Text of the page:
I have tested 16 H.P.'s, the most resistant of which have been Magna Charta, Paul Neyron and Druschki, with Capt. Hayward not far behind. They are by no means free but if planted away from susceptible varieties would give little trouble and thrive wonderfully with little attention. Capt. Hayward bloomed freely last year over a period of two months, from mid-June to mid-August.

As already stated, I am not able to list any H.T.'s as possessing marked resistance to black spot. Some of the pernetianas seem almost or quite immune to mildew.

I am making use in two ways of the three valuable climbers mentioned above. First, as seed parents, crossing them with pollen from hardy species such as blanda, hugonis, rugosa and spinosissima. From these crosses it should be possible to develop hardy climbers of the greatest value.

Second, I am using pollen of Van Fleet and Cl. American Beauty upon the best H.T.'s, such as Ophelia, and on the best H.P.'s. Lemon Pillar is no doubt too tender to produce hardy seedlings when crossed with H.T.'s, and I am using pollen of it on the best of the H.P.'s.

A great many roses are more or less sterile and I have laboriously operated on hundreds of blooms of Testout, Teplitz, Laing, Paul's Scarlet and others, only to record complete failure. Pollen of the first three named gives good results when used on other varieties.

The technique of crossing roses is not difficult except that one must exercise great care to see that the pistils upon which foreign pollen is to be placed have not already received pollen from the anthers in the same flower. All roses I have worked with shed their pollen before the bud opens, sometimes as much as two days before. The bud to be used must therefore be operated on at least two days before it would open naturally. Even then a strong hand lens, magnifying 18 or 20 diameters, is strictly necessary to make sure there is no undesirable pollen present.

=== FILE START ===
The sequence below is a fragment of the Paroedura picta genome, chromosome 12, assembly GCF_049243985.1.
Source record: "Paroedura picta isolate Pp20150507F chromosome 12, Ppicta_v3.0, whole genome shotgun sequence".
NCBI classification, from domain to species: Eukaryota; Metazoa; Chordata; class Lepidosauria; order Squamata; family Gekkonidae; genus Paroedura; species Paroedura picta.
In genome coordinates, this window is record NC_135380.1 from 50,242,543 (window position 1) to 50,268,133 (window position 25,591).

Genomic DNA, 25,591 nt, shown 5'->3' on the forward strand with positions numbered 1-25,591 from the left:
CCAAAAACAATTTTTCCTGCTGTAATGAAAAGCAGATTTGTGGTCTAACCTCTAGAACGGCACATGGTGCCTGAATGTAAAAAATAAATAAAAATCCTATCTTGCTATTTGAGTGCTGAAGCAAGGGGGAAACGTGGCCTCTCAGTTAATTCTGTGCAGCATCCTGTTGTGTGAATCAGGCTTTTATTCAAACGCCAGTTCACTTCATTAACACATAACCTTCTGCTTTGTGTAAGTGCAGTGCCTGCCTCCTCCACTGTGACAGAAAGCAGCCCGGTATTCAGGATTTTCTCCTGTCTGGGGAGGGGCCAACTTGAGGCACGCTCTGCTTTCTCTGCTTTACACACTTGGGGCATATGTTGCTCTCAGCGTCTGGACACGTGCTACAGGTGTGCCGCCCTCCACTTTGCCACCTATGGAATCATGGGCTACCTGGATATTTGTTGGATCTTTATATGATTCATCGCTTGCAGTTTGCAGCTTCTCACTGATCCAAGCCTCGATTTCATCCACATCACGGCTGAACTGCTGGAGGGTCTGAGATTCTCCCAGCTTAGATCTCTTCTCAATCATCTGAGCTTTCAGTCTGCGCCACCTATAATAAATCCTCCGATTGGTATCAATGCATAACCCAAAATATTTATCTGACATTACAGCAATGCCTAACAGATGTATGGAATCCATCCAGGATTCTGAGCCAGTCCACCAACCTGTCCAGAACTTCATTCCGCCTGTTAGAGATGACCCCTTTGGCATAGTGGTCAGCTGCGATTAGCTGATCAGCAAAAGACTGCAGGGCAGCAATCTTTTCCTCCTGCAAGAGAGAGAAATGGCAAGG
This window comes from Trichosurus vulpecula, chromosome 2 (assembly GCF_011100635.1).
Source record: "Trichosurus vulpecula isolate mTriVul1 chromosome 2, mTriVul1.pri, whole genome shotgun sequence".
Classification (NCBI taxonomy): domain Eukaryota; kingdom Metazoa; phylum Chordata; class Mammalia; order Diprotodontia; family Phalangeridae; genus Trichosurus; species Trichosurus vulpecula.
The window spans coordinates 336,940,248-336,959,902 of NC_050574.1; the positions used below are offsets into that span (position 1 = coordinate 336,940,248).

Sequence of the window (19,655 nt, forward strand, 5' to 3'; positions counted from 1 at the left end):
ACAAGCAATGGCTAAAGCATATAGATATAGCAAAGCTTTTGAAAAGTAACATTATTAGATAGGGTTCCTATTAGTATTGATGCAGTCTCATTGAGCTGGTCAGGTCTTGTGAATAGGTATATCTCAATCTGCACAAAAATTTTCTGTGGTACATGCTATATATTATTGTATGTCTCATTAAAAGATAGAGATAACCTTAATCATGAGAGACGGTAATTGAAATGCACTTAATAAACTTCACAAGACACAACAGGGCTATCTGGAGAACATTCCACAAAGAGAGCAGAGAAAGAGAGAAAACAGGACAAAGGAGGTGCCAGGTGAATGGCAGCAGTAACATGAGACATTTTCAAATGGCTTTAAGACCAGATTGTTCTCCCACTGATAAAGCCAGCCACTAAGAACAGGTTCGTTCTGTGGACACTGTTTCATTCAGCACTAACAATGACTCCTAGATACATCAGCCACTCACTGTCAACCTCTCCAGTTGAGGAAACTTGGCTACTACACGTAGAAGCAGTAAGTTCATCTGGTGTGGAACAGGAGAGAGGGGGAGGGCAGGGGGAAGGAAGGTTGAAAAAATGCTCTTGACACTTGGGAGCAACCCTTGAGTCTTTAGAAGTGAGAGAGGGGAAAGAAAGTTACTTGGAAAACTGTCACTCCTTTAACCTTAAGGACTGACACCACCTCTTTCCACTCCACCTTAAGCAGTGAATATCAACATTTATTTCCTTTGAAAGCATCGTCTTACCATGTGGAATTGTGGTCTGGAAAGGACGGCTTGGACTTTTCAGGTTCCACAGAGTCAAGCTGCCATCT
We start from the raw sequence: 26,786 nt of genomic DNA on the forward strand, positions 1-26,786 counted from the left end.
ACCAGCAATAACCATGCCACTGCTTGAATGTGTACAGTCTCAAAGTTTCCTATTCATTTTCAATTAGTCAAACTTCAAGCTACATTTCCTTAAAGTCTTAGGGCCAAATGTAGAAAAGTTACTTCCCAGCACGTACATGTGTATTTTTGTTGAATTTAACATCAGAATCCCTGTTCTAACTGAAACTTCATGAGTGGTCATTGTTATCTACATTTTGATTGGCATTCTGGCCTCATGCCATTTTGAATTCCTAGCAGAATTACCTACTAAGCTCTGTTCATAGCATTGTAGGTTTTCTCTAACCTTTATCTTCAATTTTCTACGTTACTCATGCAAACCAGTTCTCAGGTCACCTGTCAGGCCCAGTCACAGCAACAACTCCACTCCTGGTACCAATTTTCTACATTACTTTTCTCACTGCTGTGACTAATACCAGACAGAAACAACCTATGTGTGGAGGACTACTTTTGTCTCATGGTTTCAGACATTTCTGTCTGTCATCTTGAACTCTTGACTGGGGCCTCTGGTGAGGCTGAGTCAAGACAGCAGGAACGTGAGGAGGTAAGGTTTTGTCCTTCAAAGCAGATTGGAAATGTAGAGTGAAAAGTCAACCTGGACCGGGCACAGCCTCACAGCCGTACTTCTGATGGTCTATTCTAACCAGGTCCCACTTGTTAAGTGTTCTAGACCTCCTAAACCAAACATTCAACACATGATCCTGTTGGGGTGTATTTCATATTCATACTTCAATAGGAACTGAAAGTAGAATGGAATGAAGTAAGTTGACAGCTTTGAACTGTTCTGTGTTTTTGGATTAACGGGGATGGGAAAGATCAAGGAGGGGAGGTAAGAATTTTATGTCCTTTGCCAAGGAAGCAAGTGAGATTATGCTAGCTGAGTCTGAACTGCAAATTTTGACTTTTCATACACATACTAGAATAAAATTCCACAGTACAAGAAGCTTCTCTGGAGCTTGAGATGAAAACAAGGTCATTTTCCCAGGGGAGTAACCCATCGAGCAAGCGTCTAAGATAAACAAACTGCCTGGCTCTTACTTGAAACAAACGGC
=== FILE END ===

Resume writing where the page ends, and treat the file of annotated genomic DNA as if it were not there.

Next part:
The proper handling of rose seeds to secure early and good germination requires special attention. Many rose seeds do not germinate under natural conditions until the second spring after sowing and they will often lie in the ground three or four years before starting. The reason for this delayed germination is now well understood, thanks to the researches of Dr. Wm. Crocker, who states that rose seeds in common with seeds of hawthorn, red cedar, dogwood, basswood and others, requires to pass through a period of after-ripening before it is capable of germination. Dr. Crocker finds this after-ripening process will proceed at temperatures between 40 degrees and 50 degrees Fahrenheit and that rose seeds stored moist within this range of temperature begin to germinate in 90 days and are completely germinated in 150 days.

Rose seedlings are very delicate at first and are easily destroyed by mildew, damping off, wet, frost or heat.

Seedlings of hybrid-tea roses flower in a surprisingly short time, often in 8 weeks or less from germination. A seedling may produce several flowers in the course of its first season and may sometimes show its full perfection during the second season. A new rose can be propagated and put on the market within four or five years from germination of the seed, which fact explains the ultimate failure and disappearance of such a large percentage of rose novelties.  They cannot be thoroughly tested in so short a time.

Valuable rose breeding for the colder parts of Canada is being done by Mr. F. L. Skinner, of Dropmore, Manitoba, an enthusiastic amateur gardener, also by Miss I. Preston, at the Central Experimental Farm, Ottawa, under the direction of Mr. W. T. Macoun, Dominion Horticulturist.